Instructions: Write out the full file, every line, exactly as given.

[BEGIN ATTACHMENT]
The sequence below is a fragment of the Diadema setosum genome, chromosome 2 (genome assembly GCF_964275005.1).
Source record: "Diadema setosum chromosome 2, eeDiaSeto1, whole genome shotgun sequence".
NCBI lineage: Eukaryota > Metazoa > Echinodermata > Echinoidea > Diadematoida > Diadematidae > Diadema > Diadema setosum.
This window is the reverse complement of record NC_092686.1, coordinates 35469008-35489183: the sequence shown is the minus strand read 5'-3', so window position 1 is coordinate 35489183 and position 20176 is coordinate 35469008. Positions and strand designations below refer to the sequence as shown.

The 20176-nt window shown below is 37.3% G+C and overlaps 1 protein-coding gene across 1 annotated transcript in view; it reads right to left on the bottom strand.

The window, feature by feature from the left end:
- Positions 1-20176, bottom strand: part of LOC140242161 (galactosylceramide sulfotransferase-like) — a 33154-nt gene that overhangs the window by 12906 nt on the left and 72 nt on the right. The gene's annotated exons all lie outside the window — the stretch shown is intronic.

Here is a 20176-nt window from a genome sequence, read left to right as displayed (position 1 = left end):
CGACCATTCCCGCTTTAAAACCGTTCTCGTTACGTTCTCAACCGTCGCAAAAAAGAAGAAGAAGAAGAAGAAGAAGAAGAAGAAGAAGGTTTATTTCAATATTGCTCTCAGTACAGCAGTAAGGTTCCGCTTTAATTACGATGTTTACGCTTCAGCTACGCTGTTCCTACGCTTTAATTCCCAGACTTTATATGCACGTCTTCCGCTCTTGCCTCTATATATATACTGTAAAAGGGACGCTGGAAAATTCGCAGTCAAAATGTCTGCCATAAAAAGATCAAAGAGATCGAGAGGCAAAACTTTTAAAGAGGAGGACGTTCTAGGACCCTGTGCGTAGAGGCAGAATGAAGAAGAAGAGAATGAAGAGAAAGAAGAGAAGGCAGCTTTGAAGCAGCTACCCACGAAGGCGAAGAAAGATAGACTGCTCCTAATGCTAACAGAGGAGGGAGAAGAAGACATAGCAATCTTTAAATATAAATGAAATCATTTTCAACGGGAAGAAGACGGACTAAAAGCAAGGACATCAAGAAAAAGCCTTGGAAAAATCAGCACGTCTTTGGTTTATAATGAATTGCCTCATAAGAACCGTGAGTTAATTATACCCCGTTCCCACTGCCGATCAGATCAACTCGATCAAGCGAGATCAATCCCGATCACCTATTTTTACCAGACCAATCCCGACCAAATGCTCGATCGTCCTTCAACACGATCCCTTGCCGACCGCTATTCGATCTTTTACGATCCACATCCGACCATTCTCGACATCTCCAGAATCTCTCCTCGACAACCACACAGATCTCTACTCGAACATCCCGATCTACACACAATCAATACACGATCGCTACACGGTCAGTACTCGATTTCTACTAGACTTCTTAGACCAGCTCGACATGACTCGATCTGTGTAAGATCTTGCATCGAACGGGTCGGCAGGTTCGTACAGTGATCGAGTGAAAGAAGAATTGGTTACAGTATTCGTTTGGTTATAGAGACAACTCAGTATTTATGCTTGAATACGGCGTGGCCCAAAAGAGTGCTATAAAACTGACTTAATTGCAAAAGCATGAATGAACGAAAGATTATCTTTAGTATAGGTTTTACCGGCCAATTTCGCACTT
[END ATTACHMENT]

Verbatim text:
The sequence below is a fragment of the Diadema setosum genome, chromosome 2 (genome assembly GCF_964275005.1).
Source record: "Diadema setosum chromosome 2, eeDiaSeto1, whole genome shotgun sequence".
NCBI lineage: Eukaryota > Metazoa > Echinodermata > Echinoidea > Diadematoida > Diadematidae > Diadema > Diadema setosum.
This window is the reverse complement of record NC_092686.1, coordinates 35469008-35489183: the sequence shown is the minus strand read 5'-3', so window position 1 is coordinate 35489183 and position 20176 is coordinate 35469008. Positions and strand designations below refer to the sequence as shown.

The 20176-nt window shown below is 37.3% G+C and overlaps 1 protein-coding gene across 1 annotated transcript in view; it reads right to left on the bottom strand.

The window, feature by feature from the left end:
- Positions 1-20176, bottom strand: part of LOC140242161 (galactosylceramide sulfotransferase-like) — a 33154-nt gene that overhangs the window by 12906 nt on the left and 72 nt on the right. The gene's annotated exons all lie outside the window — the stretch shown is intronic.

Here is a 20176-nt window from a genome sequence, read left to right as displayed (position 1 = left end):
CGACCATTCCCGCTTTAAAACCGTTCTCGTTACGTTCTCAACCGTCGCAAAAAAGAAGAAGAAGAAGAAGAAGAAGAAGAAGAAGAAGGTTTATTTCAATATTGCTCTCAGTACAGCAGTAAGGTTCCGCTTTAATTACGATGTTTACGCTTCAGCTACGCTGTTCCTACGCTTTAATTCCCAGACTTTATATGCACGTCTTCCGCTCTTGCCTCTATATATATACTGTAAAAGGGACGCTGGAAAATTCGCAGTCAAAATGTCTGCCATAAAAAGATCAAAGAGATCGAGAGGCAAAACTTTTAAAGAGGAGGACGTTCTAGGACCCTGTGCGTAGAGGCAGAATGAAGAAGAAGAGAATGAAGAGAAAGAAGAGAAGGCAGCTTTGAAGCAGCTACCCACGAAGGCGAAGAAAGATAGACTGCTCCTAATGCTAACAGAGGAGGGAGAAGAAGACATAGCAATCTTTAAATATAAATGAAATCATTTTCAACGGGAAGAAGACGGACTAAAAGCAAGGACATCAAGAAAAAGCCTTGGAAAAATCAGCACGTCTTTGGTTTATAATGAATTGCCTCATAAGAACCGTGAGTTAATTATACCCCGTTCCCACTGCCGATCAGATCAACTCGATCAAGCGAGATCAATCCCGATCACCTATTTTTACCAGACCAATCCCGACCAAATGCTCGATCGTCCTTCAACACGATCCCTTGCCGACCGCTATTCGATCTTTTACGATCCACATCCGACCATTCTCGACATCTCCAGAATCTCTCCTCGACAACCACACAGATCTCTACTCGAACATCCCGATCTACACACAATCAATACACGATCGCTACACGGTCAGTACTCGATTTCTACTAGACTTCTTAGACCAGCTCGACATGACTCGATCTGTGTAAGATCTTGCATCGAACGGGTCGGCAGGTTCGTACAGTGATCGAGTGAAAGAAGAATTGGTTACAGTATTCGTTTGGTTATAGAGACAACTCAGTATTTATGCTTGAATACGGCGTGGCCCAAAAGAGTGCTATAAAACTGACTTAATTGCAAAAGCATGAATGAACGAAAGATTATCTTTAGTATAGGTTTTACCGGCCAATTTCGCACTT